I LOVED this trilogy. I was a little bit skeptical because every time I find a series that everyone else loves, I end up hating it. Once I got started, however, I couldn’t put them down. I’ll continue to review the other two books in the trilogy when my schedule allows it. For now, here’s my review of the Hunger Games.
The Hunger Games focuses on the life of Katniss Everdeen, a 16-year-old girl living in the nation of Panem, the ruins of North America. Within Panem, there are twelve districts and a cruel Capitol that controls the districts. 70 years ago, district 13 led a rebellion and were obliterated. As a form of punishment for the rebellion, each district must now send one boy and one girl between the ages of 12 and 18 to participate in the annual Hunger Games, a fight to the death on live TV. Katniss steps forward when her little sister’s name is drawn. To me, this seems fishy. The concept of the draw means that you get one ballot per year you’ve been eligible for the games. They can also opt to have more ballots put in in order to get free food for their families. So, Katniss has something like 40 ballots in there and her sister, Prim, has ONE. Yet Prim’s name is drawn. To me, it seemed like the draw was fixed. The Capitol wanted to show how they were powerful enough to send a little girl in there to die.
Anyways, Katniss steps in for Prim and goes to the Hunger Games, fully expecting to die. Not surprisingly though, she does quite well and even manages to make a few friends. I think my favourite part involves her and Peeta, the male contestant from District 12. I wanted Katniss to love him so badly and was so annoyed when it just didn’t seem like it was going to happen. It seemed like Katniss was so hooked on her best friend Gale that there was just never going to be a chance for Peeta. Anyways, I won’t spoil the rest of the book, but the ending was what really clinched it. The beginning was good and I loved Katniss’s dedication to her little sister, but the ending was what made the book. There were definitely some parts in the middle, where I was like “Why is this taking so long? Stop dragging it out.” I think that had more to do with the fact that I don’t like reading about gruesome death scenes though since I’ve read more than my fair share of gruesome abuse cases as a result of my career field. I just can’t stomach it and I put down The Hunger Games a few times because I just didn’t want to keep reading about it. I mean, did I really need to read about people’s skin melting off?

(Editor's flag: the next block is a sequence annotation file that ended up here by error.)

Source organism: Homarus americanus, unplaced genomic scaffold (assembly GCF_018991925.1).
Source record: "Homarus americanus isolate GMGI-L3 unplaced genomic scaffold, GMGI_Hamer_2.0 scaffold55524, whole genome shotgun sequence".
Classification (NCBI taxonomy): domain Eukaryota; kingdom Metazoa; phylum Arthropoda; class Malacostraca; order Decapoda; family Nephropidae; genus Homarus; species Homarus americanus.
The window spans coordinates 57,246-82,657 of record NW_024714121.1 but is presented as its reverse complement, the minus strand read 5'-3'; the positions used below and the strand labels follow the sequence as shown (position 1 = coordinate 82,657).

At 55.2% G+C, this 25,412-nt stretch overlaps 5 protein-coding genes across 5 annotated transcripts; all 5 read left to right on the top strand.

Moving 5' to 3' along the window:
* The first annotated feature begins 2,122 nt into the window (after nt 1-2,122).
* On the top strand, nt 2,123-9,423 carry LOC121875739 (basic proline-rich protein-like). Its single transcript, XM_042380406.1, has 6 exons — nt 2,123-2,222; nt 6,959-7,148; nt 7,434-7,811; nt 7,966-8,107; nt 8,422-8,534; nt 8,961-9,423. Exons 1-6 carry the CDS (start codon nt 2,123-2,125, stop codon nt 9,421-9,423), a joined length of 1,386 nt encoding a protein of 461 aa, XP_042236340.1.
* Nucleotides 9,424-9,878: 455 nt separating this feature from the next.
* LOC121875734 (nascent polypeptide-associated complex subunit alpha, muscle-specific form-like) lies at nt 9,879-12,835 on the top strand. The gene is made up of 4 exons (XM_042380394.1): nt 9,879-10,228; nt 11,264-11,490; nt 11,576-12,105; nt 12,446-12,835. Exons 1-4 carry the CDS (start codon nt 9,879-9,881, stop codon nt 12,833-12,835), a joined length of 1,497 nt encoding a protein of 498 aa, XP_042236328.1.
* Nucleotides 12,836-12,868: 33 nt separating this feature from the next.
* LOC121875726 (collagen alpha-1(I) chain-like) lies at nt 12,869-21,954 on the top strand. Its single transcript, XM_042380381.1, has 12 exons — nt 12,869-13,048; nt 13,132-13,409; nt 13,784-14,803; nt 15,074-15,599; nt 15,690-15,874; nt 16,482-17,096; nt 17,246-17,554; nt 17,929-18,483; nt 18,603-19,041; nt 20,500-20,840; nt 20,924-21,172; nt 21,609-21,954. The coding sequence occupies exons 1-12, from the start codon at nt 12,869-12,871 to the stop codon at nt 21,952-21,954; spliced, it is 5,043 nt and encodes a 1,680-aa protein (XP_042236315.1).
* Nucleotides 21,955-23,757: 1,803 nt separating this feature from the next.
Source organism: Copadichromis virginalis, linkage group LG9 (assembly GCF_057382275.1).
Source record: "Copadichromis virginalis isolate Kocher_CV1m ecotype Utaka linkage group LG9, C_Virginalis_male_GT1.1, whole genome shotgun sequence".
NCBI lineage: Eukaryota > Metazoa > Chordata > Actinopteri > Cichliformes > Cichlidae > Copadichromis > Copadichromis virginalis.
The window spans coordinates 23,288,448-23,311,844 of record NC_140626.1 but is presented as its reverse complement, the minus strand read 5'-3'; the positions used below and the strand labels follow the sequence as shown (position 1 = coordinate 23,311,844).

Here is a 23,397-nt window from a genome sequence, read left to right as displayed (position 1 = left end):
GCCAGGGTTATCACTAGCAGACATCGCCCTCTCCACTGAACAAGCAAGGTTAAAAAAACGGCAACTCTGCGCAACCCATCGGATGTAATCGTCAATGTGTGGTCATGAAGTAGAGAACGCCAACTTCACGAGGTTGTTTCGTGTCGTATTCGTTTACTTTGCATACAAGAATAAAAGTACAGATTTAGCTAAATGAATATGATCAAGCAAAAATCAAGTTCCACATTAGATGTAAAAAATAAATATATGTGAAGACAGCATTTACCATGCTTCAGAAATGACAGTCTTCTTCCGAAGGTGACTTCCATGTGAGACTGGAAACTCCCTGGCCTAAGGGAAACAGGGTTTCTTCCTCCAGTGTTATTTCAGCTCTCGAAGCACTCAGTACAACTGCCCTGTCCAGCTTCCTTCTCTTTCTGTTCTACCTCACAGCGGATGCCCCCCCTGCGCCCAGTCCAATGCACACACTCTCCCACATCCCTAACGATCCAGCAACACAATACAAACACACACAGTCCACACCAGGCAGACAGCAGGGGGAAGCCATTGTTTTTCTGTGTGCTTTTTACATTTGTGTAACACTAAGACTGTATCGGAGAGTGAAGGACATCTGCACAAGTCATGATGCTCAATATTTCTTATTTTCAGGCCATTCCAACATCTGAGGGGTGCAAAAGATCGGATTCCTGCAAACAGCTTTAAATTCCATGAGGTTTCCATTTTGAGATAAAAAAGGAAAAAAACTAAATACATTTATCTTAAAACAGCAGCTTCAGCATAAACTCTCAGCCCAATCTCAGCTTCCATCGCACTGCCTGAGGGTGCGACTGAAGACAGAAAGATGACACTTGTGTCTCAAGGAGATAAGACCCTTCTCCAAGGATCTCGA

I liked how in the dark Collins kept us about Peeta and I truly wondered throughout most of the novel what his intentions were – Did he honestly love Katniss or was he just trying to survive and knew that he couldn’t do it on his own? By the end though, I really wanted Katniss to want Peeta, but I thought that she really didn’t. To me, you either love someone or you don’t. There’s no middle ground to think about it. If you need to think about whether or not you love someone, then you don’t love them. I understand that she was confused about Gale, but I wish Collins had just made Katniss make a decision in the first book. I am not a patient person and was not pleased with waiting to the end of the third book to find out what happened.
I also loved the inclusion of the character of Rue, a young tribute from another district, but I wish that she hadn’t had to die. I admit though that if Katniss had to die, I would’ve chosen Rue to win over Peeta. Mostly because at the point of Rue’s death, I also desperately wanted to protect the little girl.
The Hunger Games is also much more complex than just being about the Hunger Games. It’s astounding to me that people would be forced to live like this.
One thing I am very happy about is the fact that the trilogy is already done. I don’t think that I could’ve read The Hunger Games and then waited a year for the next book to come out. I think that I may have lost interest a little bit.
Long Story Short: 4/5 stars and that’s only because it took me 11 days to read, which is rare for me. Granted I’m busy and unpacking, but still. If I LOVE a book, I can’t set it down and I didn’t have that feeling until the end of The Hunger Games. However, if you like futuristic books with totally relatable characters and a bit of the past thrown in, this is a great read. You won’t be disappointed.